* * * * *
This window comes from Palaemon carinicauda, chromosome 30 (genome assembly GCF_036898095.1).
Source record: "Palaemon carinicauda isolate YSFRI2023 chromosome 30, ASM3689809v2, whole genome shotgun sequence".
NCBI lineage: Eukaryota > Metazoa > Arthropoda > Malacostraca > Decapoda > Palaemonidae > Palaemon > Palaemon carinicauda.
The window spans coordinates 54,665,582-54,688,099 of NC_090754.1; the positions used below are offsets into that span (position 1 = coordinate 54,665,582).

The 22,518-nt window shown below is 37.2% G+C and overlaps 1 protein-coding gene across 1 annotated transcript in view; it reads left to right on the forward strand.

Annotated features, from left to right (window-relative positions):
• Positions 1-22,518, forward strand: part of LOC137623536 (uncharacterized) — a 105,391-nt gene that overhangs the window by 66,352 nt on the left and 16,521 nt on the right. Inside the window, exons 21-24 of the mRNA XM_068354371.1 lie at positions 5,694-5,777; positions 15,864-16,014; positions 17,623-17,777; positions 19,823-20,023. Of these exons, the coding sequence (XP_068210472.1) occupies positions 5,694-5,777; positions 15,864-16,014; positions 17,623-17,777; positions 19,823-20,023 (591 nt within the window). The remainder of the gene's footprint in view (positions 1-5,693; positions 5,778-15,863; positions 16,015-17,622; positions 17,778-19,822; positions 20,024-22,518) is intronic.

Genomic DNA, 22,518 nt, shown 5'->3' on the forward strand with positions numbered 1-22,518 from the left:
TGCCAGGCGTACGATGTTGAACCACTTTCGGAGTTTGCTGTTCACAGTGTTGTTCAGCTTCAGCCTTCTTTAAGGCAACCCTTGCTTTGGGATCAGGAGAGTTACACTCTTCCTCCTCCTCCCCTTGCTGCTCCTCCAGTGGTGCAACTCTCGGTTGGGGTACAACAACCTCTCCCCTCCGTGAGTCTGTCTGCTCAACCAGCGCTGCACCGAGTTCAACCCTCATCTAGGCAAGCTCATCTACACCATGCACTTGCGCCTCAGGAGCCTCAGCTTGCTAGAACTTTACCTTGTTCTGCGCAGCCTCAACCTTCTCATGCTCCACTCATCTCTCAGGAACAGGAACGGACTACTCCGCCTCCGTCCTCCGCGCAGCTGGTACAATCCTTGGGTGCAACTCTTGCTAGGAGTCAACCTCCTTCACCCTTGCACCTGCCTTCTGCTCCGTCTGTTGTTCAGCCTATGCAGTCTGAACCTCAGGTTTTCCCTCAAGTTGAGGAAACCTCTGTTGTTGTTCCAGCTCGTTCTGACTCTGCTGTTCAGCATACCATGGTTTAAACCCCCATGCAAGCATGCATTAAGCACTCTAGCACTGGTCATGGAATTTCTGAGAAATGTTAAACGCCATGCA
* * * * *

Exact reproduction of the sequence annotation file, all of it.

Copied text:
This window comes from Palaemon carinicauda, chromosome 30 (genome assembly GCF_036898095.1).
Source record: "Palaemon carinicauda isolate YSFRI2023 chromosome 30, ASM3689809v2, whole genome shotgun sequence".
NCBI lineage: Eukaryota > Metazoa > Arthropoda > Malacostraca > Decapoda > Palaemonidae > Palaemon > Palaemon carinicauda.
The window spans coordinates 54,665,582-54,688,099 of NC_090754.1; the positions used below are offsets into that span (position 1 = coordinate 54,665,582).

The 22,518-nt window shown below is 37.2% G+C and overlaps 1 protein-coding gene across 1 annotated transcript in view; it reads left to right on the forward strand.

Annotated features, from left to right (window-relative positions):
• Positions 1-22,518, forward strand: part of LOC137623536 (uncharacterized) — a 105,391-nt gene that overhangs the window by 66,352 nt on the left and 16,521 nt on the right. Inside the window, exons 21-24 of the mRNA XM_068354371.1 lie at positions 5,694-5,777; positions 15,864-16,014; positions 17,623-17,777; positions 19,823-20,023. Of these exons, the coding sequence (XP_068210472.1) occupies positions 5,694-5,777; positions 15,864-16,014; positions 17,623-17,777; positions 19,823-20,023 (591 nt within the window). The remainder of the gene's footprint in view (positions 1-5,693; positions 5,778-15,863; positions 16,015-17,622; positions 17,778-19,822; positions 20,024-22,518) is intronic.

Genomic DNA, 22,518 nt, shown 5'->3' on the forward strand with positions numbered 1-22,518 from the left:
TGCCAGGCGTACGATGTTGAACCACTTTCGGAGTTTGCTGTTCACAGTGTTGTTCAGCTTCAGCCTTCTTTAAGGCAACCCTTGCTTTGGGATCAGGAGAGTTACACTCTTCCTCCTCCTCCCCTTGCTGCTCCTCCAGTGGTGCAACTCTCGGTTGGGGTACAACAACCTCTCCCCTCCGTGAGTCTGTCTGCTCAACCAGCGCTGCACCGAGTTCAACCCTCATCTAGGCAAGCTCATCTACACCATGCACTTGCGCCTCAGGAGCCTCAGCTTGCTAGAACTTTACCTTGTTCTGCGCAGCCTCAACCTTCTCATGCTCCACTCATCTCTCAGGAACAGGAACGGACTACTCCGCCTCCGTCCTCCGCGCAGCTGGTACAATCCTTGGGTGCAACTCTTGCTAGGAGTCAACCTCCTTCACCCTTGCACCTGCCTTCTGCTCCGTCTGTTGTTCAGCCTATGCAGTCTGAACCTCAGGTTTTCCCTCAAGTTGAGGAAACCTCTGTTGTTGTTCCAGCTCGTTCTGACTCTGCTGTTCAGCATACCATGGTTTAAACCCCCATGCAAGCATGCATTAAGCACTCTAGCACTGGTCATGGAATTTCTGAGAAATGTTAAACGCCATGCA